Tuesday, September 27, 2011
#23. The Conan Doyle, 71-73 York Place, Edinburgh
This was my second trip to this pub at the bottom of Edinburgh's pink triangle formed by the intersection of Broughton Street and Leith Walk. On the snowiest day of last year, I spent an hour inside waiting for Meghan.
Not much had changed, including the staff (who I remembered because of the distinctive tall, skinny pseudo-goth look sported by two of them). There were four guest ales on tap, and I decided on a Blackout porter from Cropton Brewery, while Linus ventured for a Keltek Brewery King. The Blackout reminded us a bit of the Phillips Longboat Chocolate Porter from home. The King was quite nice, but like many hand-pulled Scots ales, a little flat for my liking. Keltek appears to have an interesting lineup of beers, so I hope to find them again.
The Conan Doyle is a nicely decorated room with a good feel, in a great location for access to the St. James mall and the Edinburgh Playhouse Theatre (before or after you see the Queen musical We Will Rock You).
Linus didn't understand the name of this pub because he did not know who Sir Arthur Conan Doyle was, so I gave him this brief biographical sketch. Doyle was born and raised in Edinburgh, and received a doctorate in medicine around 1885. He moved to the south of England to setup practice, but business was slow, so he took to writing to keep busy. His series of mysteries involving Sherlock Holmes and Dr. Watson became immensely popular. But he was knighted not for his writing, but for his persuasive editorials that encouraged support of British imperial involvement in what would become the Boer War.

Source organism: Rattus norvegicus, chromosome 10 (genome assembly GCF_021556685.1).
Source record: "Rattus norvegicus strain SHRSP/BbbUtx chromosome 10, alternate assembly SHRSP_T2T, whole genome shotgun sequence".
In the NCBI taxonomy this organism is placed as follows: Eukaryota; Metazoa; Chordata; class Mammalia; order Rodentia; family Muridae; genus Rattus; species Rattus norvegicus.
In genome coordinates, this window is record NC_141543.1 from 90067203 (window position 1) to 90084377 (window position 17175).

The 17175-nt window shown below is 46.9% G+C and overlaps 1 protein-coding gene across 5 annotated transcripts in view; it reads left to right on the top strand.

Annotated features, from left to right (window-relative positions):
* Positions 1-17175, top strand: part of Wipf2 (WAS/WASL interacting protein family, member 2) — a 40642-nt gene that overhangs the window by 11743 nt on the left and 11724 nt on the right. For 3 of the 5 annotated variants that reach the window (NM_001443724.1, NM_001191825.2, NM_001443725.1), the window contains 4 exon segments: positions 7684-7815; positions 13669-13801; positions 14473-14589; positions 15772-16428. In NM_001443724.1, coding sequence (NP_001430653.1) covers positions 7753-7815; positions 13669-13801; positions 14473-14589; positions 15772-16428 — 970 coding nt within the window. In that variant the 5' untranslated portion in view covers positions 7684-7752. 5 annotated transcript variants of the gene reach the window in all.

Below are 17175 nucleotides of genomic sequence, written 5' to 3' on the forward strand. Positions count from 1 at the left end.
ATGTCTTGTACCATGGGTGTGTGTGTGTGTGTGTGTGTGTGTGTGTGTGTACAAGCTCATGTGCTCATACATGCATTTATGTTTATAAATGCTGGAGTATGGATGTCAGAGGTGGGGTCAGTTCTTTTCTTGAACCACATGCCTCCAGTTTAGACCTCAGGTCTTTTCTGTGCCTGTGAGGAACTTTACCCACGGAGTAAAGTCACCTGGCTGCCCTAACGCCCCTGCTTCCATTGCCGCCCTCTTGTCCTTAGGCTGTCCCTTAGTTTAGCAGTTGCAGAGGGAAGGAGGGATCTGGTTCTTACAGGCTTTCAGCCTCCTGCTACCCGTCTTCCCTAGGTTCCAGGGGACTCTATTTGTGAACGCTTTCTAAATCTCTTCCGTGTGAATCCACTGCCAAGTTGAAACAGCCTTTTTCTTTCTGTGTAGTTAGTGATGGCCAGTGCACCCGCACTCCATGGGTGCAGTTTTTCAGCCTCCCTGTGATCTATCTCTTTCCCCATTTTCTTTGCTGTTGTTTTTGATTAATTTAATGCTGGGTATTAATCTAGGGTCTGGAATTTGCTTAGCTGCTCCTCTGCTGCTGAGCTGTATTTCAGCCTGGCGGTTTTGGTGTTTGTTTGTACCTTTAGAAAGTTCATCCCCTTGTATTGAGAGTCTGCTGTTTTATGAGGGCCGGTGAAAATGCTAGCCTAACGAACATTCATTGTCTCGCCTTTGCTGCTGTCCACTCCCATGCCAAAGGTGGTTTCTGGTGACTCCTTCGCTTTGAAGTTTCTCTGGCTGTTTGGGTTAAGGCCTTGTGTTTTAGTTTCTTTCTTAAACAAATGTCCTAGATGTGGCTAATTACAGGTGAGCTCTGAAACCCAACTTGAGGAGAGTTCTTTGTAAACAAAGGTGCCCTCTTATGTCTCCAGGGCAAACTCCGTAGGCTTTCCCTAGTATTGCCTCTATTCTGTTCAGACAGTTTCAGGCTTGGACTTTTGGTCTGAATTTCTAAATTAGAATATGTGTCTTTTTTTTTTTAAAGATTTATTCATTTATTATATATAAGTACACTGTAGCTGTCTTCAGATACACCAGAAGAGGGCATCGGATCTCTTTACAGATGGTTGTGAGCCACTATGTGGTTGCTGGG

While drinking our beers we spotted a flyer advertizing a new iPhone app that helps you locate pubs. I downloaded Caskfinder (alas, not Assfinder) from the iTunes store. Reminiscent of the never-award-winning Backstage app Eat-a-Rama, Caskfinder conveniently maps out all the pubs in Edinburgh that are party to the Real Cask Ale initiative and have been awarded a Cask Marque Award for ensuring their ales are the right temperature, aroma, and taste. I applaud this initiative. A standing ovation, in fact.